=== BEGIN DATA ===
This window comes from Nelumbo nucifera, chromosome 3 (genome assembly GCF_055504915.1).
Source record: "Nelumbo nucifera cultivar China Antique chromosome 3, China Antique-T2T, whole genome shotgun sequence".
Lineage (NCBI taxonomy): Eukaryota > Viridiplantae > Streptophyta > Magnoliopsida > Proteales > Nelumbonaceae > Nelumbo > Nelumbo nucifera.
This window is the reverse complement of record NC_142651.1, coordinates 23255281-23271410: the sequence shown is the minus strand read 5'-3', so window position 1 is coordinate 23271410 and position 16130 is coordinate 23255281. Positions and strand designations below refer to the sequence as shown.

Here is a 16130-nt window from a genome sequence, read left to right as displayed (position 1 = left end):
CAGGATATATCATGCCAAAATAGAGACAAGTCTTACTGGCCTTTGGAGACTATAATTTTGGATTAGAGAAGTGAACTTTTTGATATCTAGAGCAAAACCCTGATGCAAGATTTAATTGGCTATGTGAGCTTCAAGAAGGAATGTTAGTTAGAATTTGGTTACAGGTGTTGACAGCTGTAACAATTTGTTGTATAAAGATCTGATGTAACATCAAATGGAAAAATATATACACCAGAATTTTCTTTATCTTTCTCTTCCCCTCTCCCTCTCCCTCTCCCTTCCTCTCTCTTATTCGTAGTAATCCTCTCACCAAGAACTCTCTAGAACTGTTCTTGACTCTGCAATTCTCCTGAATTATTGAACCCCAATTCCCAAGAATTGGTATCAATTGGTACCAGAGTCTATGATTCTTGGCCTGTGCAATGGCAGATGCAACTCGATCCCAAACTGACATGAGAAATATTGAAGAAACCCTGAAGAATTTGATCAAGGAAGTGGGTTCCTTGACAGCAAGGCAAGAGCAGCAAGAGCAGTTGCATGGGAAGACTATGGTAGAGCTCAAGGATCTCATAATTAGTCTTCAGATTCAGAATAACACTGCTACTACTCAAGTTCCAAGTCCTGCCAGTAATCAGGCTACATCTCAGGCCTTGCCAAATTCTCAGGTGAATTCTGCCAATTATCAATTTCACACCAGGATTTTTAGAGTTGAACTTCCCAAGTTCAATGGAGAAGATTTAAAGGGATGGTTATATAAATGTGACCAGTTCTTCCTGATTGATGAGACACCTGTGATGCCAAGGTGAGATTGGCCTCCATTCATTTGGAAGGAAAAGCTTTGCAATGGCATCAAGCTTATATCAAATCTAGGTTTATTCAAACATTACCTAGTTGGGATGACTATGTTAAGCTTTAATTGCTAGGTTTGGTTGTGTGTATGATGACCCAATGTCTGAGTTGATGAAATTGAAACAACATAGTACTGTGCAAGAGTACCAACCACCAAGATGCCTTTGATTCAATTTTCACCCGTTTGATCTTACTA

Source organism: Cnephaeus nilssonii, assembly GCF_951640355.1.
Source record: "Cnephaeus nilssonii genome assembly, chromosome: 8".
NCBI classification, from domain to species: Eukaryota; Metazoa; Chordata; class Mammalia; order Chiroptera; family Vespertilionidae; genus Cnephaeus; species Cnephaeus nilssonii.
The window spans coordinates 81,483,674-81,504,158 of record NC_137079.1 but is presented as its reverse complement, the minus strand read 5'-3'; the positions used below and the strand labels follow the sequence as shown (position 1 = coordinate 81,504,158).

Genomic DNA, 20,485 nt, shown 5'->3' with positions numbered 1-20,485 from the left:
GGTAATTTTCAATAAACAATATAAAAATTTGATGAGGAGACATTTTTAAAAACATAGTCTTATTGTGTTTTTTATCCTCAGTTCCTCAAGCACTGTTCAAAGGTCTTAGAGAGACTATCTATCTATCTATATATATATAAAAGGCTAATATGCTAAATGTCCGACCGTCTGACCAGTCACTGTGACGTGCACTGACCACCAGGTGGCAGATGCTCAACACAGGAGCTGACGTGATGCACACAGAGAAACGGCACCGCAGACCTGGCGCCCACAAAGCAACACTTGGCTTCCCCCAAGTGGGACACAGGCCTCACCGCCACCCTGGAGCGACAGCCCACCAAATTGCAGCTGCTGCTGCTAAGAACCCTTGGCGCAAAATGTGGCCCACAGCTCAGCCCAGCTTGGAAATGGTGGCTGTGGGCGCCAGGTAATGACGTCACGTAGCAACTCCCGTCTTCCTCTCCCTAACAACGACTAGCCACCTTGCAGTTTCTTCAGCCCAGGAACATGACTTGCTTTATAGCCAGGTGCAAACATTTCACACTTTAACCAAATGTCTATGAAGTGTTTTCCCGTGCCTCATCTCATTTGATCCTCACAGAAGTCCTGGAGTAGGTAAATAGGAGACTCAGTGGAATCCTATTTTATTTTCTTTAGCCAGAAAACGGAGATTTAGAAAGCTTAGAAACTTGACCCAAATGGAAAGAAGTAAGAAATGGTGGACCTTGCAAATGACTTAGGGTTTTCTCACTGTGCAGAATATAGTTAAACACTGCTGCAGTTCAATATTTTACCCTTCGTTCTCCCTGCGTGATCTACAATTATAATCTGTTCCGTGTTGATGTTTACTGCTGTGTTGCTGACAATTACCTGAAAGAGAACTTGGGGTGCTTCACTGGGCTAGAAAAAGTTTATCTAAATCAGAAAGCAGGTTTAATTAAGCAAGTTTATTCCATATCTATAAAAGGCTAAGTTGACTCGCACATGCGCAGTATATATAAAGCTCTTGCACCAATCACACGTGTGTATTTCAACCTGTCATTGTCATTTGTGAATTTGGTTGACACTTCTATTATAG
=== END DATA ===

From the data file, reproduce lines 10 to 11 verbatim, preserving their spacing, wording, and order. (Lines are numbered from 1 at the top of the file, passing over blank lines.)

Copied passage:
The window spans coordinates 81,483,674-81,504,158 of record NC_137079.1 but is presented as its reverse complement, the minus strand read 5'-3'; the positions used below and the strand labels follow the sequence as shown (position 1 = coordinate 81,504,158).

Genomic DNA, 20,485 nt, shown 5'->3' with positions numbered 1-20,485 from the left: